I was struck by the misallocation of resources within journalism seven years ago, when the AAAS meeting was held in Denver, Colorado. The New York Times had just run a hugely impressive investigation, with the Canadian Broadcasting Corporation and the US Public Broadcasting Service, into atrocious health and safety problems in American metal foundries.

My thought was: why does the most powerful newspaper in America have to collaborate with two public-sector broadcasters to mount an effective investigation, when there are 700 or so reporters milling around at this meeting?

The answer is that, thanks to the massive growth in public relations and to online media's insatiable appetite for 'content', journalism in science, as in other spheres, has evolved into an ugly machine — called 'churnalism' by media-watcher Nick Davies and others. This machine delivers inexpensive and safe content, masquerading as news, to an increasingly underwhelmed public.

The machine prospers because it serves the short-term interests of its participants. Editors get coherent and up-to-date copy. Writers get bylines. Researchers, universities and funding agencies get clips that show that their work has had 'impact'. And readers get snippets, such as how red or white wine makes you live longer or less long, to chat about at the water-cooler.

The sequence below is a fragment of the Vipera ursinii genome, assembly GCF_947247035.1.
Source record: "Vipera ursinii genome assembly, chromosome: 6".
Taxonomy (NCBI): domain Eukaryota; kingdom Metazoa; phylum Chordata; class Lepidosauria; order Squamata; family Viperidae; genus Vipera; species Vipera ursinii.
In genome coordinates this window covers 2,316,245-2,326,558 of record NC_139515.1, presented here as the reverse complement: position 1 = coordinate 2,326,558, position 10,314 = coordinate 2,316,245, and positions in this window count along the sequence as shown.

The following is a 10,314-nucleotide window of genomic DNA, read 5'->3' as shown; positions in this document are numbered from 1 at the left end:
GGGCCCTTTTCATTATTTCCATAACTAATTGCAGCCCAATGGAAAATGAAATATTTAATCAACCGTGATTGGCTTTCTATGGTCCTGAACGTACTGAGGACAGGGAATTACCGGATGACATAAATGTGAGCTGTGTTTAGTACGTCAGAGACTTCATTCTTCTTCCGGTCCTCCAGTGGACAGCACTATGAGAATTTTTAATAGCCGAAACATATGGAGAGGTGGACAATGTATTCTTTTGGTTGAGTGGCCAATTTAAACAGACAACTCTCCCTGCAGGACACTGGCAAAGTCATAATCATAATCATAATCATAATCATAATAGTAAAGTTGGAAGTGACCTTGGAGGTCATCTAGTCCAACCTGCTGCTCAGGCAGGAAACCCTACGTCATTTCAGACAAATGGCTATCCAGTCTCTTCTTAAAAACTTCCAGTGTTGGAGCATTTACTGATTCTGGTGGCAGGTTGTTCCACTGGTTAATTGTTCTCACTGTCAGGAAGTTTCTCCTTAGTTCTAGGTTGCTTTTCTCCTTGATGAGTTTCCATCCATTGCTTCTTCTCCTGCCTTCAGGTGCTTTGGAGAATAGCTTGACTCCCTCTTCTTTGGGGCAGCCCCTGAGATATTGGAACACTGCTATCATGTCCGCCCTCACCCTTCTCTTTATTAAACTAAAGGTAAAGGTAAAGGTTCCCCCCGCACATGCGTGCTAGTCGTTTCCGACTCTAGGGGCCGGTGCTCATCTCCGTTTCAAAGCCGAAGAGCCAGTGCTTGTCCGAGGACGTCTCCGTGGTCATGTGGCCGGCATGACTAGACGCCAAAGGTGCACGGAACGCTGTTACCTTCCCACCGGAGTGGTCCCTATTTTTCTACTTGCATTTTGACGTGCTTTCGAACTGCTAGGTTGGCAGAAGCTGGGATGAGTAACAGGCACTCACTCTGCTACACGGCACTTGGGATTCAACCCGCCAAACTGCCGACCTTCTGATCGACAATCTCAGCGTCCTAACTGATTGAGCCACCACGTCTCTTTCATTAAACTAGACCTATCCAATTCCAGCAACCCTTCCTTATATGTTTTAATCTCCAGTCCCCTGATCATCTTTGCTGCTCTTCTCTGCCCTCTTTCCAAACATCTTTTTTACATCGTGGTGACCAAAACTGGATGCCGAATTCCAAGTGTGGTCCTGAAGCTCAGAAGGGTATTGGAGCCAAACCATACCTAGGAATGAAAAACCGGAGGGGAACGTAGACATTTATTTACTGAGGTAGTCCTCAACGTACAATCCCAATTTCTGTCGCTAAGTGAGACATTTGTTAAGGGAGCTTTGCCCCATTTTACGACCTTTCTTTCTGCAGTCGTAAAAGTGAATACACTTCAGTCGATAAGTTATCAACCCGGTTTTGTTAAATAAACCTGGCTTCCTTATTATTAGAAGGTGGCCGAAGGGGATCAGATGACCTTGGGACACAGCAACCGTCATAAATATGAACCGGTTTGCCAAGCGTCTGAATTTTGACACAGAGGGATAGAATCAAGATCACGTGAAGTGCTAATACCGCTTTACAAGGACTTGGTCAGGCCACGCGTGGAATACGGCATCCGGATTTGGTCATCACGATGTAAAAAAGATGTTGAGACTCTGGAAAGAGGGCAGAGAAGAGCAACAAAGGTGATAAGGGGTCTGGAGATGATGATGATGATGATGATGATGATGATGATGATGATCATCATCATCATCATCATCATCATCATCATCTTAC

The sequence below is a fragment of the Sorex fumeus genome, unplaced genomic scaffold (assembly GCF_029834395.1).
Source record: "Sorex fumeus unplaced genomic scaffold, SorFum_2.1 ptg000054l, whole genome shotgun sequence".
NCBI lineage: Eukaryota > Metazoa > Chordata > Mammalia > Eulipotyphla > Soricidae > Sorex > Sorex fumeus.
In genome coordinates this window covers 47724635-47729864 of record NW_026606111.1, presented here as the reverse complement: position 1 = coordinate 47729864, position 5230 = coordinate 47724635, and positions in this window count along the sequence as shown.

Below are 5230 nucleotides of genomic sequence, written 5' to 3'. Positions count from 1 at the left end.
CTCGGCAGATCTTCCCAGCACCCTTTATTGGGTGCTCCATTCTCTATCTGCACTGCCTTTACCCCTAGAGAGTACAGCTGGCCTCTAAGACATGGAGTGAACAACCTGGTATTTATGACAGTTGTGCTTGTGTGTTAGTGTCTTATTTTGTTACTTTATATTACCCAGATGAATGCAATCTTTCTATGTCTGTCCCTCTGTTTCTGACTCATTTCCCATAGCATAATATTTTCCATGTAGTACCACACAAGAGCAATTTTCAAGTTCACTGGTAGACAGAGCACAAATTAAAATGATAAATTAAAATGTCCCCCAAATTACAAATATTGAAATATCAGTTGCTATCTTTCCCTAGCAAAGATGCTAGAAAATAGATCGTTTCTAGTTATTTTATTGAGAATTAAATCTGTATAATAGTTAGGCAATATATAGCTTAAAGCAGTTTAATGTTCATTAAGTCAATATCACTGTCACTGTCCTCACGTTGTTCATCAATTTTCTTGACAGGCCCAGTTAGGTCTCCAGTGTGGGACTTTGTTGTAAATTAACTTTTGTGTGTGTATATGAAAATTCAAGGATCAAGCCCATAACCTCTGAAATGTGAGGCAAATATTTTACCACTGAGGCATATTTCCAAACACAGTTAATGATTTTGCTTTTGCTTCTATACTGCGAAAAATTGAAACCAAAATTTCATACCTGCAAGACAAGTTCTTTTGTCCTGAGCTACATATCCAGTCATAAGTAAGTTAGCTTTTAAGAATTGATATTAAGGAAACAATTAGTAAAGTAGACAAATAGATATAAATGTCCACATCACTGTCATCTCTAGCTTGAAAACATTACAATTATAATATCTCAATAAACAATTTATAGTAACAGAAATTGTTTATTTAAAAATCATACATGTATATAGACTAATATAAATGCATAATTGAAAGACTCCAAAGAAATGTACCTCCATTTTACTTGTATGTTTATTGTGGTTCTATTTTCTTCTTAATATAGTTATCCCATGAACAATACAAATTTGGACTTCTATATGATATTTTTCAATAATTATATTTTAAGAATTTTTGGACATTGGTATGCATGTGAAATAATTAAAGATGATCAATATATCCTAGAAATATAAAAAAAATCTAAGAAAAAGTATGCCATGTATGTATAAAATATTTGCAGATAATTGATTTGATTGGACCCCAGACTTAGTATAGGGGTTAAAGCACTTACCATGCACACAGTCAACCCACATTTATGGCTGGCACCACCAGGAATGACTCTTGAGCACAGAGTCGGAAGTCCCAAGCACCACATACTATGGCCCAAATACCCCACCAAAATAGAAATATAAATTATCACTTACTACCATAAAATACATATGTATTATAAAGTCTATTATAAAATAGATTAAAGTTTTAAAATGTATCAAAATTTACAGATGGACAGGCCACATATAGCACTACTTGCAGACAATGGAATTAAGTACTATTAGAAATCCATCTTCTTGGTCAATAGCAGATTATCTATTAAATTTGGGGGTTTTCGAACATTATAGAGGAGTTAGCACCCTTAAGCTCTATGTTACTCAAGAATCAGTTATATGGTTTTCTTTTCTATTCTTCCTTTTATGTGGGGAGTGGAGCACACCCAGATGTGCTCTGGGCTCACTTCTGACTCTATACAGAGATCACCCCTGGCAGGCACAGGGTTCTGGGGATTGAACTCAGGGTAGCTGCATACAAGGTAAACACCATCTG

None of these groups is benefiting strategically from the arrangement. Science is being misrepresented as a cacophony of sometimes divergent but nonetheless definitive 'findings', each warmly accepted by colleagues, on the record, as deeply significant. The public learns nothing about the actual cut and thrust of the scientific process, and as a result is beginning to adopt a weary cynicism that can only rebound on science in the long run.

A whiff of this backlash can be detected in the public's reaction to the leaking of e-mails from the University of East Anglia in Norwich, UK, regarding the failure to release climate data in response to freedom-of-information requests. Polling and anecdotal evidence suggests that this episode has deeply eroded fragile public confidence in the science of global warming.

Telling tales

A report commissioned from a group of editors and public-relations officers by Britain's science minister, Paul Drayson — Science and the Media: Securing the Future, published last month — generally applauded existing standards. Its only cautionary note was a plaintive call for more investigative reporting.

Appended to the report was a cooler assessment by Andy Williams of Cardiff University's journalism school. Williams's survey of science writers and editors identified widespread misgivings about growing workloads associated with multimedia reporting, the rise of public relations, 'pack' journalism (in which reporters are obliged to cover a story because their competitors will) and the lack of time for original research on stories.

It is hard, given the parlous financial state of newspapers and broadcasters, and the continued onslaught of the public-relations industry, to see what will reverse these alarming trends. One possible approach would be the unilateral abandonment, by writers and editors on influential publications, of the embargo system and the pack mentality that goes with it. Another would be far more willing and constructive engagement by scientists themselves in the public airing of the strengths, weaknesses and missteps that characterize scientific progress.


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Macilwain, C. World view: Calling science to account. Nature 463, 875 (2010).